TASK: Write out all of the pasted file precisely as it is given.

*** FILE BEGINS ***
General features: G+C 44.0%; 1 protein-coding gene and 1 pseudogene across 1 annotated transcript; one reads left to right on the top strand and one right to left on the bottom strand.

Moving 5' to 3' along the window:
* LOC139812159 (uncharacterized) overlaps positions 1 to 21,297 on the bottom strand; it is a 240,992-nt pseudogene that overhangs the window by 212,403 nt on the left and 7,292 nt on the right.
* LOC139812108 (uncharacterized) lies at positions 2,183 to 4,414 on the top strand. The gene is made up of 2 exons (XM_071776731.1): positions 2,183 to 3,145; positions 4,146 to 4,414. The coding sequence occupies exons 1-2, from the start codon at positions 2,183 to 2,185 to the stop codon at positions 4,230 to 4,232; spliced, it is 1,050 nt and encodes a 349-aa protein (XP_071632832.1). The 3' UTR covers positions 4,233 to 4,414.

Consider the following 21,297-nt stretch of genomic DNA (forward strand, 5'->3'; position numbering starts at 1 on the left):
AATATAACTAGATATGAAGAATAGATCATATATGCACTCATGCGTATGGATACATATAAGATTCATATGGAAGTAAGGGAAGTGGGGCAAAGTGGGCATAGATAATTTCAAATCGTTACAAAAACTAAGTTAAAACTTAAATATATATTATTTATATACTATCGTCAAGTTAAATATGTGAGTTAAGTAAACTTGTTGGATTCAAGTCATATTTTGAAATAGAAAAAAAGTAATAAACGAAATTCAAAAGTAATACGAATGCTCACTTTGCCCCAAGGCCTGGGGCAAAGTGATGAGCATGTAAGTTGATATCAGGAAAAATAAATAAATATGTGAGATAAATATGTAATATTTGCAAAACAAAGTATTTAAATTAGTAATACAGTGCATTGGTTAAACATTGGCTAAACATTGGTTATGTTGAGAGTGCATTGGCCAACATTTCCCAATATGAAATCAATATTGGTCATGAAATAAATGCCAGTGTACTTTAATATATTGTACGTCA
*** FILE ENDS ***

General features: G+C 44.0%; 1 protein-coding gene and 1 pseudogene across 1 annotated transcript; one reads left to right on the top strand and one right to left on the bottom strand.

Moving 5' to 3' along the window:
* LOC139812159 (uncharacterized) overlaps positions 1 to 21,297 on the bottom strand; it is a 240,992-nt pseudogene that overhangs the window by 212,403 nt on the left and 7,292 nt on the right.
* LOC139812108 (uncharacterized) lies at positions 2,183 to 4,414 on the top strand. The gene is made up of 2 exons (XM_071776731.1): positions 2,183 to 3,145; positions 4,146 to 4,414. The coding sequence occupies exons 1-2, from the start codon at positions 2,183 to 2,185 to the stop codon at positions 4,230 to 4,232; spliced, it is 1,050 nt and encodes a 349-aa protein (XP_071632832.1). The 3' UTR covers positions 4,233 to 4,414.

Consider the following 21,297-nt stretch of genomic DNA (forward strand, 5'->3'; position numbering starts at 1 on the left):
AATATAACTAGATATGAAGAATAGATCATATATGCACTCATGCGTATGGATACATATAAGATTCATATGGAAGTAAGGGAAGTGGGGCAAAGTGGGCATAGATAATTTCAAATCGTTACAAAAACTAAGTTAAAACTTAAATATATATTATTTATATACTATCGTCAAGTTAAATATGTGAGTTAAGTAAACTTGTTGGATTCAAGTCATATTTTGAAATAGAAAAAAAGTAATAAACGAAATTCAAAAGTAATACGAATGCTCACTTTGCCCCAAGGCCTGGGGCAAAGTGATGAGCATGTAAGTTGATATCAGGAAAAATAAATAAATATGTGAGATAAATATGTAATATTTGCAAAACAAAGTATTTAAATTAGTAATACAGTGCATTGGTTAAACATTGGCTAAACATTGGTTATGTTGAGAGTGCATTGGCCAACATTTCCCAATATGAAATCAATATTGGTCATGAAATAAATGCCAGTGTACTTTAATATATTGTACGTCA